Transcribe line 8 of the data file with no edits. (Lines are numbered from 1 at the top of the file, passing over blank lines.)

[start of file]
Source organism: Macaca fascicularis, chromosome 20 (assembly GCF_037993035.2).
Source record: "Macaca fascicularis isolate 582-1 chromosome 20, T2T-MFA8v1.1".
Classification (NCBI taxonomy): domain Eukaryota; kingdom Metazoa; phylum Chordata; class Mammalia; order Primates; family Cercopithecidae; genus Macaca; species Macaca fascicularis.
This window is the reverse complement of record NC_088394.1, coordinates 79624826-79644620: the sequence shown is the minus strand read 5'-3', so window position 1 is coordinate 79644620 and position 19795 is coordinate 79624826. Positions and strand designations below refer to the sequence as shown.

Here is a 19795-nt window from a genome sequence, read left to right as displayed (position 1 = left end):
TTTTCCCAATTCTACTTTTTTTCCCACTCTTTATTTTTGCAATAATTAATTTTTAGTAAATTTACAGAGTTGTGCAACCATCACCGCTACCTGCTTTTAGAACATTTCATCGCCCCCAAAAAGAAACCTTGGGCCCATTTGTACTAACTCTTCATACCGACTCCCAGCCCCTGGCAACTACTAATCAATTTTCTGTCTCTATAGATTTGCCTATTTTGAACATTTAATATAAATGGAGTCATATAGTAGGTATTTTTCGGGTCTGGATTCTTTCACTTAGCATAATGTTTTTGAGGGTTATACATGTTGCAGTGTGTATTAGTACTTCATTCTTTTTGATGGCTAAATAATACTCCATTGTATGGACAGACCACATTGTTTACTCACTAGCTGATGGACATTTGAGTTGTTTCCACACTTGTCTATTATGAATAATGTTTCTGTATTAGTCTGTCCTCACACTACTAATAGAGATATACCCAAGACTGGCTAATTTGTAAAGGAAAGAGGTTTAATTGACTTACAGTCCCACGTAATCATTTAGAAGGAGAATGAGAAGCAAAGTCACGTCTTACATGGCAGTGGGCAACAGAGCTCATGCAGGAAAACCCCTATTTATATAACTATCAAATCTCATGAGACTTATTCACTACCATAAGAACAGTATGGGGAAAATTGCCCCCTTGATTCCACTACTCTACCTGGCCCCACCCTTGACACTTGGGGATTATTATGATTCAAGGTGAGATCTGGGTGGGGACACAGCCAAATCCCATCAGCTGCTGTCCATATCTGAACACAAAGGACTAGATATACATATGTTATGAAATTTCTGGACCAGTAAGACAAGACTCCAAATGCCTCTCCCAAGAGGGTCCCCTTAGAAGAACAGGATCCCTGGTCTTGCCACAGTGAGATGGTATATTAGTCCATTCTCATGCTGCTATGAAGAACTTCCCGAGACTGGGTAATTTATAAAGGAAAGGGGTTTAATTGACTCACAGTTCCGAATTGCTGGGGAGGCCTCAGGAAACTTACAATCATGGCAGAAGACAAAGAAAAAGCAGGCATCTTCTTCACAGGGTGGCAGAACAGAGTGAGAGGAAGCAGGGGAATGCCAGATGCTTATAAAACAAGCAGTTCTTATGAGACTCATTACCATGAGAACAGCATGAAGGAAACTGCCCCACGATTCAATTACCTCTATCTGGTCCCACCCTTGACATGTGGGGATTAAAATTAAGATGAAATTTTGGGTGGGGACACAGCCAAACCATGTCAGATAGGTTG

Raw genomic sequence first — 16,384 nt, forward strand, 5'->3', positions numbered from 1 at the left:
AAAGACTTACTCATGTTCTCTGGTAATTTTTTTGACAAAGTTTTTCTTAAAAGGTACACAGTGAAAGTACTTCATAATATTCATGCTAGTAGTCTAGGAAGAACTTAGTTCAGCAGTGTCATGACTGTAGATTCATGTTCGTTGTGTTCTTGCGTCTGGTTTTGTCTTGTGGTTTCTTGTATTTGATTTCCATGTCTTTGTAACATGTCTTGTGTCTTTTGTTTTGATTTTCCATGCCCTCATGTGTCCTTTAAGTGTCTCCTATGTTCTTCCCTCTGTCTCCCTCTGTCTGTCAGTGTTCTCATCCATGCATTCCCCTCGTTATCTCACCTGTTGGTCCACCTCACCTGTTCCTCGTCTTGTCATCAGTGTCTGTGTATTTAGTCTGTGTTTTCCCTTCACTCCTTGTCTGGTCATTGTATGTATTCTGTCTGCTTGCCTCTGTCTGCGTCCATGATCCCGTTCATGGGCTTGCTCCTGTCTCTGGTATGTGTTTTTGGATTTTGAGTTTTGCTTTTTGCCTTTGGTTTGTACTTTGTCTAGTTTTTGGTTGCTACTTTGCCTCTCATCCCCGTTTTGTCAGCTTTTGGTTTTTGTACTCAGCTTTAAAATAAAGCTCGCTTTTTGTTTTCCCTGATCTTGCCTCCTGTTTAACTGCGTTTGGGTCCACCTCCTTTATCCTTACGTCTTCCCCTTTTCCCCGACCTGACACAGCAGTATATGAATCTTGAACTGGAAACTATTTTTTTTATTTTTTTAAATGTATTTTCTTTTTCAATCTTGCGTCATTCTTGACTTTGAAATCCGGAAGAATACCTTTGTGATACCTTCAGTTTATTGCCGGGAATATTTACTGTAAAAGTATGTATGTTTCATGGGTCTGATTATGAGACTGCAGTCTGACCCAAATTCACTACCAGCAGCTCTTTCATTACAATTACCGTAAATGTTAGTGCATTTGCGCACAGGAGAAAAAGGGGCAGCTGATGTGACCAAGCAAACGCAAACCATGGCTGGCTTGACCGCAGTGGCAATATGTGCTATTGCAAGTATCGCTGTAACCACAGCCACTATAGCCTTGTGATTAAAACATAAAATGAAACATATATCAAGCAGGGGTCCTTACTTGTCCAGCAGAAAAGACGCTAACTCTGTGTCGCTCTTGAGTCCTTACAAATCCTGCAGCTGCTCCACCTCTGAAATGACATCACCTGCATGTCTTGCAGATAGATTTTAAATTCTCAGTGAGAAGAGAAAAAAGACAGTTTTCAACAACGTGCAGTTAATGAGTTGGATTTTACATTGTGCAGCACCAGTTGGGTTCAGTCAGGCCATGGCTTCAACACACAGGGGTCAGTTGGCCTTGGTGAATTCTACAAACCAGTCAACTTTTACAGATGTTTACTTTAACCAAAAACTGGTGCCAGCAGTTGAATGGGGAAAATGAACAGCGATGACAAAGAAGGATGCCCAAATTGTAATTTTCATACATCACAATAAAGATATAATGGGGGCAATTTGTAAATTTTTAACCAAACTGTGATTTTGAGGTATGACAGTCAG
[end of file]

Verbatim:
AAAGACTTACTCATGTTCTCTGGTAATTTTTTTGACAAAGTTTTTCTTAAAAGGTACACAGTGAAAGTACTTCATAATATTCATGCTAGTAGTCTAGGAAGAACTTAGTTCAGCAGTGTCATGACTGTAGATTCATGTTCGTTGTGTTCTTGCGTCTGGTTTTGTCTTGTGGTTTCTTGTATTTGATTTCCATGTCTTTGTAACATGTCTTGTGTCTTTTGTTTTGATTTTCCATGCCCTCATGTGTCCTTTAAGTGTCTCCTATGTTCTTCCCTCTGTCTCCCTCTGTCTGTCAGTGTTCTCATCCATGCATTCCCCTCGTTATCTCACCTGTTGGTCCACCTCACCTGTTCCTCGTCTTGTCATCAGTGTCTGTGTATTTAGTCTGTGTTTTCCCTTCACTCCTTGTCTGGTCATTGTATGTATTCTGTCTGCTTGCCTCTGTCTGCGTCCATGATCCCGTTCATGGGCTTGCTCCTGTCTCTGGTATGTGTTTTTGGATTTTGAGTTTTGCTTTTTGCCTTTGGTTTGTACTTTGTCTAGTTTTTGGTTGCTACTTTGCCTCTCATCCCCGTTTTGTCAGCTTTTGGTTTTTGTACTCAGCTTTAAAATAAAGCTCGCTTTTTGTTTTCCCTGATCTTGCCTCCTGTTTAACTGCGTTTGGGTCCACCTCCTTTATCCTTACGTCTTCCCCTTTTCCCCGACCTGACACAGCAGTATATGAATCTTGAACTGGAAACTATTTTTTTTATTTTTTTAAATGTATTTTCTTTTTCAATCTTGCGTCATTCTTGACTTTGAAATCCGGAAGAATACCTTTGTGATACCTTCAGTTTATTGCCGGGAATATTTACTGTAAAAGTATGTATGTTTCATGGGTCTGATTATGAGACTGCAGTCTGACCCAAATTCACTACCAGCAGCTCTTTCATTACAATTACCGTAAATGTTAGTGCATTTGCGCACAGGAGAAAAAGGGGCAGCTGATGTGACCAAGCAAACGCAAACCATGGCTGGCTTGACCGCAGTGGCAATATGTGCTATTGCAAGTATCGCTGTAACCACAGCCACTATAGCCTTGTGATTAAAACATAAAATGAAACATATATCAAGCAGGGGTCCTTACTTGTCCAGCAGAAAAGACGCTAACTCTGTGTCGCTCTTGAGTCCTTACAAATCCTGCAGCTGCTCCACCTCTGAAATGACATCACCTGCATGTCTTGCAGATAGATTTTAAATTCTCAGTGAGAAGAGAAAAAAGACAGTTTTCAACAACGTGCAGTTAATGAGTTGGATTTTACATTGTGCAGCACCAGTTGGGTTCAGTCAGGCCATGGCTTCAACACACAGGGGTCAGTTGGCCTTGGTGAATTCTACAAACCAGTCAACTTTTACAGATGTTTACTTTAACCAAAAACTGGTGCCAGCAGTTGAATGGGGAAAATGAACAGCGATGACAAAGAAGGATGCCCAAATTGTAATTTTCATACATCACAATAAAGATATAATGGGGGCAATTTGTAAATTTTTAACCAAACTGTGATTTTGAGGTATGACAGTCAG